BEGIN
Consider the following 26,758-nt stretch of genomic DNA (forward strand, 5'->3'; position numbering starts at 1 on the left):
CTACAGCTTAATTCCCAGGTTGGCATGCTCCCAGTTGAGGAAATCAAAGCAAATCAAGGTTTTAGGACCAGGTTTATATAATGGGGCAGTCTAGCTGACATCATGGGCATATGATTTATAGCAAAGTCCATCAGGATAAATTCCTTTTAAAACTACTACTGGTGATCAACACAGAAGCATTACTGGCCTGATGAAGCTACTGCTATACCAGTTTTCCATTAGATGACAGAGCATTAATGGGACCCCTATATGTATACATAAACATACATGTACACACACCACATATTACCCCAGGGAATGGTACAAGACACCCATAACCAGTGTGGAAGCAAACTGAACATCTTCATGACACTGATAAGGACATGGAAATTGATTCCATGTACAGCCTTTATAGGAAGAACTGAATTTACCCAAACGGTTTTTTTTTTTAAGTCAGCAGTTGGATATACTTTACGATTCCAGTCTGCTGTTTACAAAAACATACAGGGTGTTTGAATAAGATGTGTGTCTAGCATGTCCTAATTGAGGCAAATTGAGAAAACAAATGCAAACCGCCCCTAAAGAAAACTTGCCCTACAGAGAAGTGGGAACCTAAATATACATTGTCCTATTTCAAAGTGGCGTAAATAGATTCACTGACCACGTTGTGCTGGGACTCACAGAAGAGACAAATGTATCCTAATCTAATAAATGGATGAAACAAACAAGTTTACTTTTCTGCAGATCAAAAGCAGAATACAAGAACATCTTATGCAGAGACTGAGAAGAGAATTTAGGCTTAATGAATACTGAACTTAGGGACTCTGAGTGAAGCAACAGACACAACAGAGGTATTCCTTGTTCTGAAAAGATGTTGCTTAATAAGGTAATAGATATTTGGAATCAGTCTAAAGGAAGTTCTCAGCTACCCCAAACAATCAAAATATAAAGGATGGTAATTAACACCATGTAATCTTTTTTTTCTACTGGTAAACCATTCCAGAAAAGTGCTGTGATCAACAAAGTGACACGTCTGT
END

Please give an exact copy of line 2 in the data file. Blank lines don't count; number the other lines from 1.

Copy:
CTACAGCTTAATTCCCAGGTTGGCATGCTCCCAGTTGAGGAAATCAAAGCAAATCAAGGTTTTAGGACCAGGTTTATATAATGGGGCAGTCTAGCTGACATCATGGGCATATGATTTATAGCAAAGTCCATCAGGATAAATTCCTTTTAAAACTACTACTGGTGATCAACACAGAAGCATTACTGGCCTGATGAAGCTACTGCTATACCAGTTTTCCATTAGATGACAGAGCATTAATGGGACCCCTATATGTATACATAAACATACATGTACACACACCACATATTACCCCAGGGAATGGTACAAGACACCCATAACCAGTGTGGAAGCAAACTGAACATCTTCATGACACTGATAAGGACATGGAAATTGATTCCATGTACAGCCTTTATAGGAAGAACTGAATTTACCCAAACGGTTTTTTTTTTTAAGTCAGCAGTTGGATATACTTTACGATTCCAGTCTGCTGTTTACAAAAACATACAGGGTGTTTGAATAAGATGTGTGTCTAGCATGTCCTAATTGAGGCAAATTGAGAAAACAAATGCAAACCGCCCCTAAAGAAAACTTGCCCTACAGAGAAGTGGGAACCTAAATATACATTGTCCTATTTCAAAGTGGCGTAAATAGATTCACTGACCACGTTGTGCTGGGACTCACAGAAGAGACAAATGTATCCTAATCTAATAAATGGATGAAACAAACAAGTTTACTTTTCTGCAGATCAAAAGCAGAATACAAGAACATCTTATGCAGAGACTGAGAAGAGAATTTAGGCTTAATGAATACTGAACTTAGGGACTCTGAGTGAAGCAACAGACACAACAGAGGTATTCCTTGTTCTGAAAAGATGTTGCTTAATAAGGTAATAGATATTTGGAATCAGTCTAAAGGAAGTTCTCAGCTACCCCAAACAATCAAAATATAAAGGATGGTAATTAACACCATGTAATCTTTTTTTTCTACTGGTAAACCATTCCAGAAAAGTGCTGTGATCAACAAAGTGACACGTCTGT